• Use a service that will remove duplicates from your searches of more than one database.

Project Timelines vs. Cost Savings

The first thing to note is that document suppliers will charge to supply documents that are freely (and legally) available, so it’s important to check whether the reference is classed as `open access’.  The easiest way to check this is to search for the document on PubMed and if it is in their database then a link to the publisher’s site is usually shown.  This link will often say whether the document is free – look for terms such as “open access” or “free full text”.  Many of the free papers are available on PubMed Central (http://www.ncbi.nlm.nih.gov/pmc/), which is a valuable resource.  Now here’s the bit you may not know: not all the free papers are marked as being free on the publisher’s link.  The only way to be sure is to proceed to the publisher’s site and attempt to acquire the paper.  At this stage you will probably be confronted with a request for payment, but in some cases the reference is available for download without any mention of it being free.  It’s also worth noting that following a search in PubMed, it’s often possible to filter the results to display only free articles. Another useful resource is the Free Medical Journals site (http://www.freemedicaljournals.com/). This is not a document supplier but simply provides information on journals that offer access to free papers. Several mainstream medical journals offer free access to papers that are over a year old – this time limit can vary but you will rarely find that a newly published article is free. So where does this leave you as regards cost savings? In our agency, we tend to decide our approach on the amount of time we have – if a project is very urgent we have to retrieve our articles by the fastest route, which generally means Infotrieve   (http://www.infotrieve.com/document-delivery-service)  or the British Library (http://www.bl.uk/reshelp/index.html).  One thing to be aware of is that the British Library will supply encrypted documents with a time limit (i.e. you cannot open the .PDF file after 30 days, so you have to print it out), which adds to the inconvenience.  And naturally, the faster the retrieval, the greater the cost.  As the costs can be over £100 per article, this is very important – is the project REALLY so urgent?  Worth checking before spending large amounts of your project budget.. We tend to try and find as many articles at minimal or no cost first, before buying the newest articles from a document provider.  Another way to save money is to spend the money to download the abstracts and titles via the search engine, and then only order the full papers for the references that are the most promising.  Some analyses (often the ones where the research question is the yes/no kind) can be performed solely or mainly on abstracts; so you can largely avoid the cost of the article retrieval.  Even for these particular analyses we tend to go to PubMed first, and only use document providers for the abstracts of papers that are not available from anywhere else.  However, all these approaches add time to the project so it is always a compromise: time or cost. The table below summarises the factors you need to weigh up in determining how to go about your data retrieval, and which choices are likely to lower or raise your costs:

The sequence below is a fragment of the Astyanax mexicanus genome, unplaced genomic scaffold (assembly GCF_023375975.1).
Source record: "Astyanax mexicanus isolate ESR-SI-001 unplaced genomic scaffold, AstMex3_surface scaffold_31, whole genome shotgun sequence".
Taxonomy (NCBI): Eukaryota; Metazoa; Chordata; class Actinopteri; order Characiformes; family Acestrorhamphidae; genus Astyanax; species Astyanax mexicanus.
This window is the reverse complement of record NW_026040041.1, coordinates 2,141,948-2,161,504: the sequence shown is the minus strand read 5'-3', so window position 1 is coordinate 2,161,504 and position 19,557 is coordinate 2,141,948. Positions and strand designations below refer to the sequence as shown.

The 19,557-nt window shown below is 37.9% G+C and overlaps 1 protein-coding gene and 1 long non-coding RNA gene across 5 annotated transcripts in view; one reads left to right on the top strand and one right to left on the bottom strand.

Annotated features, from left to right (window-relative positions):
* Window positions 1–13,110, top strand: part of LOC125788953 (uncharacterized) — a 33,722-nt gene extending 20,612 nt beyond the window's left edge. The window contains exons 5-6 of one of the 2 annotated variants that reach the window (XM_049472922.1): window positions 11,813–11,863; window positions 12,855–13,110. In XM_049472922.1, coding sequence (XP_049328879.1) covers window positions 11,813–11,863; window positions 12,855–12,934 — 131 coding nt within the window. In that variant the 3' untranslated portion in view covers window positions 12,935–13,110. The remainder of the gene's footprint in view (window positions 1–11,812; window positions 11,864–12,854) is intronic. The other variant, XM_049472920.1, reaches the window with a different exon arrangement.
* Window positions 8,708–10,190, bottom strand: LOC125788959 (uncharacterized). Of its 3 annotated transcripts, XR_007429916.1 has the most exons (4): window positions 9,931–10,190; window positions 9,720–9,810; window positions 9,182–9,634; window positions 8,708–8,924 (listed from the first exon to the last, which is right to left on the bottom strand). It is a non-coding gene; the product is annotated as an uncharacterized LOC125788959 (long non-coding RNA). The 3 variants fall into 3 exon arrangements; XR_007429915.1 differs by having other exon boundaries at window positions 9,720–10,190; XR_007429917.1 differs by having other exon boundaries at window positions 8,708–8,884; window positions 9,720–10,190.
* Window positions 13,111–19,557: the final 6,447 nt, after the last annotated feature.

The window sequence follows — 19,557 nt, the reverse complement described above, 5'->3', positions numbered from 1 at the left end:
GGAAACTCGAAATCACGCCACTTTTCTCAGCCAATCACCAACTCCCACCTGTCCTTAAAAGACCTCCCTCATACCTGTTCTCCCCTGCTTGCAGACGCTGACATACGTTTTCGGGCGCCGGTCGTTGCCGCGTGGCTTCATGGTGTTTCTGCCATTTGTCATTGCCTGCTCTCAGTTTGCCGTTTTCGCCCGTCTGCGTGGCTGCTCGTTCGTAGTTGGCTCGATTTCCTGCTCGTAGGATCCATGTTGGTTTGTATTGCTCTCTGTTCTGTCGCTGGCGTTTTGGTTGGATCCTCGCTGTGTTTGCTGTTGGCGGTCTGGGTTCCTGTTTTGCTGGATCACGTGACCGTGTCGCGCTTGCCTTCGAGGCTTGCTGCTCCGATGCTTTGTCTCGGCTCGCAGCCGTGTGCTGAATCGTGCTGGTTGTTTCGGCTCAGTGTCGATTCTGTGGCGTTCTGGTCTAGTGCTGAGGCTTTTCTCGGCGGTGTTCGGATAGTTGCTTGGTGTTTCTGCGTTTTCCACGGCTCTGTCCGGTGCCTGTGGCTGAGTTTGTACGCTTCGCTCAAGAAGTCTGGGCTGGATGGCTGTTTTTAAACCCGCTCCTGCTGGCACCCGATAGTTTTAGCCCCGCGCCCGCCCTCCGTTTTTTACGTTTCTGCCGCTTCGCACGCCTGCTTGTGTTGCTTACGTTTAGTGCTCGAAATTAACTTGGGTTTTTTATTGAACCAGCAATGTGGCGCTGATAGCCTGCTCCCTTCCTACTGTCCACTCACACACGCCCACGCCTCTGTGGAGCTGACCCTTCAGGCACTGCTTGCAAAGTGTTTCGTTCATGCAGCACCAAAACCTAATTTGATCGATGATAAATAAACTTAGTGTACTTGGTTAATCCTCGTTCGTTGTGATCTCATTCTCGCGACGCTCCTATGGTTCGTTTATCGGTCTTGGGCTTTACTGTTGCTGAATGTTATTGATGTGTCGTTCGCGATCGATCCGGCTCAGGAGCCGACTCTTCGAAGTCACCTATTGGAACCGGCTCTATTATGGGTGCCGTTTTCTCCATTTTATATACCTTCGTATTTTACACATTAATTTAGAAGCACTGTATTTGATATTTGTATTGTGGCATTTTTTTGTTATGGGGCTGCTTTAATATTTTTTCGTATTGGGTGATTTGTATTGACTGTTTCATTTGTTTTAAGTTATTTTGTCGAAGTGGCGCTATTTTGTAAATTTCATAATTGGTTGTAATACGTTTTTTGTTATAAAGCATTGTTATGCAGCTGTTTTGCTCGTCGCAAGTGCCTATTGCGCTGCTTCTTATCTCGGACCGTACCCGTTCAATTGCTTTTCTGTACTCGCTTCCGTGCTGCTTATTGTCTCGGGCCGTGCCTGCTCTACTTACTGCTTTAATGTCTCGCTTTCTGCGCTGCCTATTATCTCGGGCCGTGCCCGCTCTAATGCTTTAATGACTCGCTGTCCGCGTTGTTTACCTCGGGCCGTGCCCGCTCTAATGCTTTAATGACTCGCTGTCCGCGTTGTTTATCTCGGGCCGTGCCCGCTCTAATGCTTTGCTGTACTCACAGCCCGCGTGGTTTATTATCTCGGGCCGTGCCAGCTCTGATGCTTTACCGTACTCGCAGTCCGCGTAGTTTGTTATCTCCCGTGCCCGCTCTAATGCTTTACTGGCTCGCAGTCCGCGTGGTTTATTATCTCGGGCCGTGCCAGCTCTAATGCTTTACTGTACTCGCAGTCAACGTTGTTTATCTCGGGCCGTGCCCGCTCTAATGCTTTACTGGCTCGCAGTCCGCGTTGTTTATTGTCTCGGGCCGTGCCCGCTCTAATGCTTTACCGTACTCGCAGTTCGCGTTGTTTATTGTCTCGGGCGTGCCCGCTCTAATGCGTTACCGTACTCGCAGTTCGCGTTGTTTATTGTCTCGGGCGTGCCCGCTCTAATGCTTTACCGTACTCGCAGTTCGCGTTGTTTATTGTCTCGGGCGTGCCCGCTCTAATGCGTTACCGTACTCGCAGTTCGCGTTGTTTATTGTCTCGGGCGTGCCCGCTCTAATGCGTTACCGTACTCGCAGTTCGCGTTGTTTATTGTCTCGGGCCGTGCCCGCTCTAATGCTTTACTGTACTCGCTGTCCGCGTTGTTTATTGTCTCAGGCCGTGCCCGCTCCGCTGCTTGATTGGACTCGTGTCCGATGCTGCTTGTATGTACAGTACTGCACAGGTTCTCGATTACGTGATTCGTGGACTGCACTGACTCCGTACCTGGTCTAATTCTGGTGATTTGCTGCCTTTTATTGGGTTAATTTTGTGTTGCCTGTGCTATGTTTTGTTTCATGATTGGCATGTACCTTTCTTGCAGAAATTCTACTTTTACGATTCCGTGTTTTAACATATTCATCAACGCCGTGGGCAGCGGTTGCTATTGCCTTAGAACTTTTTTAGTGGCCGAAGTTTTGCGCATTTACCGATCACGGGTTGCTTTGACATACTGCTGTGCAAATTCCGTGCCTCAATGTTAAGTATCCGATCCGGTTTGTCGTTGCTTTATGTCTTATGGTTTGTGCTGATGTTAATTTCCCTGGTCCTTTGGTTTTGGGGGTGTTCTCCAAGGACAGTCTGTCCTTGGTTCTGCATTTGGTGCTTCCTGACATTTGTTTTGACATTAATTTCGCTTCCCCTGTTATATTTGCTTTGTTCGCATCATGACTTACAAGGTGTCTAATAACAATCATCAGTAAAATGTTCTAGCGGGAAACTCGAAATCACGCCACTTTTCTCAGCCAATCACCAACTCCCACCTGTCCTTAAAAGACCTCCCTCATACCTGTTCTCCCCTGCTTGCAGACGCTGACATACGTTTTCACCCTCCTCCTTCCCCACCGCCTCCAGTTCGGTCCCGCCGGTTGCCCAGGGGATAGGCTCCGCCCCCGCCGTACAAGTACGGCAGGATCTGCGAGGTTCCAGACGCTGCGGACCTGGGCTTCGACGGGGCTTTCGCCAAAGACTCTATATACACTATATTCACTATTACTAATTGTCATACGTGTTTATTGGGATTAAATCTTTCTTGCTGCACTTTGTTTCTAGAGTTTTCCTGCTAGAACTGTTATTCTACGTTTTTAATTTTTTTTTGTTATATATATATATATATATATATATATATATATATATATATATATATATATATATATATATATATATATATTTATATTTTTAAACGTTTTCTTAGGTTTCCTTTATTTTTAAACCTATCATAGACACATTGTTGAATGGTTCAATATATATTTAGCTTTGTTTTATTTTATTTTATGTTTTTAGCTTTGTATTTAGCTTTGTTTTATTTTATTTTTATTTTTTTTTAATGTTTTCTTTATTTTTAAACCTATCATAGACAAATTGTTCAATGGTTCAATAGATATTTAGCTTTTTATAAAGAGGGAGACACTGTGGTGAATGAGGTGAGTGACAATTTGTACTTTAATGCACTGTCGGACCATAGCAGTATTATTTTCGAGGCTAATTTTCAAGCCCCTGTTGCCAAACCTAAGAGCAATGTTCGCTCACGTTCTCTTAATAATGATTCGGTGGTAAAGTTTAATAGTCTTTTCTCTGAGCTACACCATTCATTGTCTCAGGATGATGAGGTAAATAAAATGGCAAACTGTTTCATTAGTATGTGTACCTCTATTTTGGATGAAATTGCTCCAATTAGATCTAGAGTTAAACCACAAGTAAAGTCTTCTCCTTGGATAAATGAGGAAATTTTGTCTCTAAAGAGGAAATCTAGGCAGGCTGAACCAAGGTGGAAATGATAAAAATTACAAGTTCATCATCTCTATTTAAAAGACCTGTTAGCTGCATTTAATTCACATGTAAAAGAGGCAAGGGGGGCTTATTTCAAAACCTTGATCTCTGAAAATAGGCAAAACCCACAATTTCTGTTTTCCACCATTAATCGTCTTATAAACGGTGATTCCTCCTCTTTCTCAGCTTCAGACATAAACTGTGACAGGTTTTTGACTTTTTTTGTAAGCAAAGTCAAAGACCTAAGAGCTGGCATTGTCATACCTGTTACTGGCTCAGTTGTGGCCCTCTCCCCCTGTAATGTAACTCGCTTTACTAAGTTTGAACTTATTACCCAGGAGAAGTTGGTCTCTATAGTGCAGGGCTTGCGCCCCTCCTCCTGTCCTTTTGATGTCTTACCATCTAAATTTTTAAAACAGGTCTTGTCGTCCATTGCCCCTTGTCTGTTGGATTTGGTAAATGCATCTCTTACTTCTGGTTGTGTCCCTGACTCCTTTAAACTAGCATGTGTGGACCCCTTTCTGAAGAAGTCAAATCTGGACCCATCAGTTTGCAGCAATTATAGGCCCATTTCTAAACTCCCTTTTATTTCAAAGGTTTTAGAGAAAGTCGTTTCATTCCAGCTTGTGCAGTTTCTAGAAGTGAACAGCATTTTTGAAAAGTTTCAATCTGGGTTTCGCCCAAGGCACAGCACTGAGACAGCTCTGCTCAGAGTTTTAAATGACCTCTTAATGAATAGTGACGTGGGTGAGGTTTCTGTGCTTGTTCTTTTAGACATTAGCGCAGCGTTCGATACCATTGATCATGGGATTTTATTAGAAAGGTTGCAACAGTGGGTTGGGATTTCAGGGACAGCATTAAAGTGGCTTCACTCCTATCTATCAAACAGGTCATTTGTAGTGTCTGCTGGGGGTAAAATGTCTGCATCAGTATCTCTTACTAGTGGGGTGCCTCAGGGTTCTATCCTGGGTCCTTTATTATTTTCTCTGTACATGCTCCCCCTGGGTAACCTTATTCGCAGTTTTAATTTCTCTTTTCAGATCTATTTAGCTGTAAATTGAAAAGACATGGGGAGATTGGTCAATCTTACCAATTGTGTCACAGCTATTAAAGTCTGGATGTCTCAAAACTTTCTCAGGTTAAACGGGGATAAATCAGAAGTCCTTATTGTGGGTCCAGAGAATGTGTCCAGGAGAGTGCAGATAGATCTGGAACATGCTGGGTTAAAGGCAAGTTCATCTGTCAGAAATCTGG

And of course, if you need any help with deciding your strategy or managing your retrieval costs, don’t hesitate to give us a call for advice.

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Ruth Whittington
CEO of Rx Values Group Ltd
MSc(hons), NZSRN